using quilt clips

Continue to clip the binding along the quilt perimeter, mitering the corners as you reach them.

Continue to clip the binding to the quilt until you reach the beginning fold.

satin quilt binding

Trim the binding end approximately 3″ beyond the beginning fold. Tuck the raw end into the fold, and then clip to secure.

If more than one package is needed to bind your quilt, fold the binding ends per the binding beginning. Tuck in the next strip ends into another binding fold per the previous instructions. Do all of this before stitching, using as many clips as needed to secure everything.

Thread the needle and wind a bobbin with Sulky Rayon to match the sheen of the binding. Select a decorative stitch on the machine. From the right side, stitch along the binding edge, making sure the stitch you’ve selected adequately secured the binding edge. A serpentine stitch is nice, and can veer off the binding to the quilt and back again for a decorative accent.┬áIf you don’t have decorative stitches on your machine, a wide zigzag also works well.

At each corner, stitch along the diagonal fold to secure it permanently.

satin blanket binding

Bias Binding Attachments

Whether you’re using single- or double-fold bias binding, there’s a foot attachment that likely exists for your machine brand. These attachments are typically suitable for knit and woven fabrics, so not only can you bind a quilt but you can also bind a knit T-shirt with the same attachment. You can even use a specialty attachment for a serger to bind a quilt in a flash.

quilt binding made easy
Double-Fold Bias Binding Serger Attachment (Baby Lock Triumph)

The attachment folds the fabric end (or ends, in the case of double-fold binding) for you, while it’s attaching to the fabric edge. It’s truly a magical sight to watch the binding enclose the raw edge right before your eyes, with no pressing needed!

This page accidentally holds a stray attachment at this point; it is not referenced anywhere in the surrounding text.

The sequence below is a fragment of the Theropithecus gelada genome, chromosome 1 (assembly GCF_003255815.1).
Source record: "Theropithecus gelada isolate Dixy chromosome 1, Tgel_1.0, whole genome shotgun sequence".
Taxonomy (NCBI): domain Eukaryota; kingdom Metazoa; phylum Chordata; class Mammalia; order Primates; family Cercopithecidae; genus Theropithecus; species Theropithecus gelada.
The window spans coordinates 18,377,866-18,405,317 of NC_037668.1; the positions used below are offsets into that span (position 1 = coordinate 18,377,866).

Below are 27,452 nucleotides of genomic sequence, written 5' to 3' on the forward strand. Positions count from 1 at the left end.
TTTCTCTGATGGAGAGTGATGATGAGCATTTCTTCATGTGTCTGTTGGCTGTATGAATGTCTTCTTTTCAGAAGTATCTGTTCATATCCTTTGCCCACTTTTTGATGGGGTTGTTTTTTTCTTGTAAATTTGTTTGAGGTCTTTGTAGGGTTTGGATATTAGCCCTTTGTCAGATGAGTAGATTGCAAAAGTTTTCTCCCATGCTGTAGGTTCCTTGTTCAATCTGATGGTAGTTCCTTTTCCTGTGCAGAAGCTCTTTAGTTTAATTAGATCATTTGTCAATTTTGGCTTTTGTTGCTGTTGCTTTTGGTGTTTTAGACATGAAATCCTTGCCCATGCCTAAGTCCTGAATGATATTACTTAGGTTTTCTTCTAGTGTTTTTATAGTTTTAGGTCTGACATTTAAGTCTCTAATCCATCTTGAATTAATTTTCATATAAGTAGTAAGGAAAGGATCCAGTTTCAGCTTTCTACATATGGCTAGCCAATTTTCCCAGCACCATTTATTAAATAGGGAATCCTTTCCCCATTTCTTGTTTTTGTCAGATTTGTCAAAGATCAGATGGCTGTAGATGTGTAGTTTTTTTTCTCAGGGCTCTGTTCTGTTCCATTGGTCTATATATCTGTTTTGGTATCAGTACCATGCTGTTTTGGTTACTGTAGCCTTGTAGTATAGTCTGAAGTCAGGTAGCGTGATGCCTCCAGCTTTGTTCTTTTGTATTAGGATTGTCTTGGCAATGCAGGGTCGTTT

quilt binding attachment for serger

The quilt binding attachment will recommend the stitch setting to use. Try 50 wt. Cotton+Steel Thread by Sulky in the needle for a nice lightweight thread application. Or choose 30 wt. Cotton Thread (Cotton Blendables® is particularly pretty along the binding) for more pronounced stitches.

If using a serger, corners are somewhat bothersome when using this attachment; round the quilt corners of the quilt prior to binding to negotiate the binding better.

The most important thing to do when using bias binding attachments is to practice, practice, practice. Once you get the hang of it, you’ll want to use the attachment for any project that needs a bound edge.



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I am the Director of Content for Sulky of America. The former Editor in Chief of Sew News and Creative Machine Embroidery magazines, I hosted Sew it All TV on PBS for nine seasons. I've appeared on It's Sew Easy on PBS, DIY Network's Uncommon Threads, Hallmark's Marie Osmond Show, MacPhee Workshop and more! Come sew with me!